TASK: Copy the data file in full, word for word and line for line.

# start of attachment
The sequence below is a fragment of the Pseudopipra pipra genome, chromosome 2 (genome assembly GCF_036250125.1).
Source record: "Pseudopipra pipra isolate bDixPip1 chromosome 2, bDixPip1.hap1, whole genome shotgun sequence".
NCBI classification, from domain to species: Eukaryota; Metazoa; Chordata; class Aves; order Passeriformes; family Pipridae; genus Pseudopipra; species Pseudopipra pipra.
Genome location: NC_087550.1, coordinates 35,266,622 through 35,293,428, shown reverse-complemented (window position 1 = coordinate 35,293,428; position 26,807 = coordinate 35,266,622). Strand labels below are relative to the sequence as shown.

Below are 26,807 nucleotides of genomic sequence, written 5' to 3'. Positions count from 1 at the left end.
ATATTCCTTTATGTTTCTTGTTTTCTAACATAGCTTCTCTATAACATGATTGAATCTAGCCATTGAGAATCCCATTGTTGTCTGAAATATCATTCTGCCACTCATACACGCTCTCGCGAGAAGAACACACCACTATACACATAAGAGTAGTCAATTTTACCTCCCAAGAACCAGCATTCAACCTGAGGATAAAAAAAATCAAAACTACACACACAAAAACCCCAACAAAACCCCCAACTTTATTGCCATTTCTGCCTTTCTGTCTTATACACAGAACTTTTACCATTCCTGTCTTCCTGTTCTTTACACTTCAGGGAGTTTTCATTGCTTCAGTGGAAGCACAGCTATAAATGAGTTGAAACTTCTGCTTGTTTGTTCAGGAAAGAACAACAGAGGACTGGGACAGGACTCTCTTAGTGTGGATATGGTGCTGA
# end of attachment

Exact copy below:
The sequence below is a fragment of the Pseudopipra pipra genome, chromosome 2 (genome assembly GCF_036250125.1).
Source record: "Pseudopipra pipra isolate bDixPip1 chromosome 2, bDixPip1.hap1, whole genome shotgun sequence".
NCBI classification, from domain to species: Eukaryota; Metazoa; Chordata; class Aves; order Passeriformes; family Pipridae; genus Pseudopipra; species Pseudopipra pipra.
Genome location: NC_087550.1, coordinates 35,266,622 through 35,293,428, shown reverse-complemented (window position 1 = coordinate 35,293,428; position 26,807 = coordinate 35,266,622). Strand labels below are relative to the sequence as shown.

Below are 26,807 nucleotides of genomic sequence, written 5' to 3'. Positions count from 1 at the left end.
ATATTCCTTTATGTTTCTTGTTTTCTAACATAGCTTCTCTATAACATGATTGAATCTAGCCATTGAGAATCCCATTGTTGTCTGAAATATCATTCTGCCACTCATACACGCTCTCGCGAGAAGAACACACCACTATACACATAAGAGTAGTCAATTTTACCTCCCAAGAACCAGCATTCAACCTGAGGATAAAAAAAATCAAAACTACACACACAAAAACCCCAACAAAACCCCCAACTTTATTGCCATTTCTGCCTTTCTGTCTTATACACAGAACTTTTACCATTCCTGTCTTCCTGTTCTTTACACTTCAGGGAGTTTTCATTGCTTCAGTGGAAGCACAGCTATAAATGAGTTGAAACTTCTGCTTGTTTGTTCAGGAAAGAACAACAGAGGACTGGGACAGGACTCTCTTAGTGTGGATATGGTGCTGA